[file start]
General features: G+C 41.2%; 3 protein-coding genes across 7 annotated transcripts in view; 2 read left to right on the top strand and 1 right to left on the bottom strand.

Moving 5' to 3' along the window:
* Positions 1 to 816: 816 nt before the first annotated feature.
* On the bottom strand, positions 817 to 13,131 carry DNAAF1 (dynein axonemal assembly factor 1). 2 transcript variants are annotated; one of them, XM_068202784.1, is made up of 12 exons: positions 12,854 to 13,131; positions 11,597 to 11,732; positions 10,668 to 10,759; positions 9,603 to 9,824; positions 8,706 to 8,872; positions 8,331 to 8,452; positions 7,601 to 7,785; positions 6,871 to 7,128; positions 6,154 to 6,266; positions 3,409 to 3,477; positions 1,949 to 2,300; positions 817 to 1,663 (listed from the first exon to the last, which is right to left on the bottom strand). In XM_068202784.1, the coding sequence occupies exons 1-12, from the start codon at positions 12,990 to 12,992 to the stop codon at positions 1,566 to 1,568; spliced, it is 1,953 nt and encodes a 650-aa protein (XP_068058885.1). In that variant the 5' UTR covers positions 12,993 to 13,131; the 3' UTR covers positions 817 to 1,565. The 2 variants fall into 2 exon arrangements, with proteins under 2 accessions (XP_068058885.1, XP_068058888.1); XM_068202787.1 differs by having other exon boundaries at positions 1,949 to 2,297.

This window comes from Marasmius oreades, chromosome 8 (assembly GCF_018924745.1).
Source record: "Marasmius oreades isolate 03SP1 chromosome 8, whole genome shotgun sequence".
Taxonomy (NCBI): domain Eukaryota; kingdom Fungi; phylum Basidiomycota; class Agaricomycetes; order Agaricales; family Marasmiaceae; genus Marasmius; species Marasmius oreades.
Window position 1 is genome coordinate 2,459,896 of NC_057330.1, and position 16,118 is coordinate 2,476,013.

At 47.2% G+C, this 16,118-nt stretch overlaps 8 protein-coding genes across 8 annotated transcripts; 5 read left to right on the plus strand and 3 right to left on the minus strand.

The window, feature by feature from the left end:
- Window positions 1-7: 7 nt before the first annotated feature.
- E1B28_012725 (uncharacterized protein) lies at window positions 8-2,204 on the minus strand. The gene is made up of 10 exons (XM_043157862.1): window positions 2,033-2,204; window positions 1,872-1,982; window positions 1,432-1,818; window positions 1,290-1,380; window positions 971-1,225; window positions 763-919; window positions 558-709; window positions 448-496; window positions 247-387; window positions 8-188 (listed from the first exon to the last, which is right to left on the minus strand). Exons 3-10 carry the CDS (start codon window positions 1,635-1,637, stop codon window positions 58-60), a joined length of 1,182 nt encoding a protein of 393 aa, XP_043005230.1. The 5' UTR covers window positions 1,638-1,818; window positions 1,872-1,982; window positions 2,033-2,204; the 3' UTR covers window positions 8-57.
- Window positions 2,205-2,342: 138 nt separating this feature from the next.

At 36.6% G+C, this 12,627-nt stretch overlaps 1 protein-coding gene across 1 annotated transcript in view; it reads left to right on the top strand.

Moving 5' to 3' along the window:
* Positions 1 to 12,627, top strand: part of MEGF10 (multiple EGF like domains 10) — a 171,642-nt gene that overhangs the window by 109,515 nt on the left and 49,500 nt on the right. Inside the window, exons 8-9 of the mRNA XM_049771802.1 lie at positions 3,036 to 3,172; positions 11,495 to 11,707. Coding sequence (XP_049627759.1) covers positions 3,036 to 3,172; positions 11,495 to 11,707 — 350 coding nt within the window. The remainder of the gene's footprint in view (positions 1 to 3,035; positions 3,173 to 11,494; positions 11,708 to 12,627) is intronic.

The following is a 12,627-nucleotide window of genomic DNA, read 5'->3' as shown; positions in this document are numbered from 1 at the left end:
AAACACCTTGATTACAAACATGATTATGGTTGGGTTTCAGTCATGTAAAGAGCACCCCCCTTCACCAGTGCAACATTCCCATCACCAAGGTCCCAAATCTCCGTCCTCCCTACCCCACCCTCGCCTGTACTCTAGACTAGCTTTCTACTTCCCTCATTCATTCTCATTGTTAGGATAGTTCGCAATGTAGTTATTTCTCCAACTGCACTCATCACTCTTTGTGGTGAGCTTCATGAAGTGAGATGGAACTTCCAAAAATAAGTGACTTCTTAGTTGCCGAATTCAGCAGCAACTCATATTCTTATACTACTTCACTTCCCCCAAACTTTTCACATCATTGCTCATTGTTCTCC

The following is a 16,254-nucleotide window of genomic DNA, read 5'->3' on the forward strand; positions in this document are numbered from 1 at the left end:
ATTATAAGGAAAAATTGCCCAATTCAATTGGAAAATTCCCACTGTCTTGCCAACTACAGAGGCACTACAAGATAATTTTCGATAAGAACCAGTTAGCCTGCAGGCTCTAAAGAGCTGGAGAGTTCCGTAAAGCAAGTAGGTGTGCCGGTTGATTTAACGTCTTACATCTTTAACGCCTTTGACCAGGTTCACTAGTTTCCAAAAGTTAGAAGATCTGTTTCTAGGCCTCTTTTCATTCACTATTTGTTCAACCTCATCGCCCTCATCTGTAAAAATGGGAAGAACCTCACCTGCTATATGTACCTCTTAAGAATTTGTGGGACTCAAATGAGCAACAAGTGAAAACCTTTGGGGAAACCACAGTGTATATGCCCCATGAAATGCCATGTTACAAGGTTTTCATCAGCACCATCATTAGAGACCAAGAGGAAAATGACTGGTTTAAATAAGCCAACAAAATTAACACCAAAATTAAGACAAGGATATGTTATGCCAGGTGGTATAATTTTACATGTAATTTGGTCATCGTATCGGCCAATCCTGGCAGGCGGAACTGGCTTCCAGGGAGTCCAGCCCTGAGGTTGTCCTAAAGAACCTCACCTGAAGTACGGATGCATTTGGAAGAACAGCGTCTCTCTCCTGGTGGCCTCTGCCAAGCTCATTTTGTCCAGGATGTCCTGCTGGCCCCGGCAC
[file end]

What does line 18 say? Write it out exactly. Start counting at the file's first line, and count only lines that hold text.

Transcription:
AAACACCTTGATTACAAACATGATTATGGTTGGGTTTCAGTCATGTAAAGAGCACCCCCCTTCACCAGTGCAACATTCCCATCACCAAGGTCCCAAATCTCCGTCCTCCCTACCCCACCCTCGCCTGTACTCTAGACTAGCTTTCTACTTCCCTCATTCATTCTCATTGTTAGGATAGTTCGCAATGTAGTTATTTCTCCAACTGCACTCATCACTCTTTGTGGTGAGCTTCATGAAGTGAGATGGAACTTCCAAAAATAAGTGACTTCTTAGTTGCCGAATTCAGCAGCAACTCATATTCTTATACTACTTCACTTCCCCCAAACTTTTCACATCATTGCTCATTGTTCTCC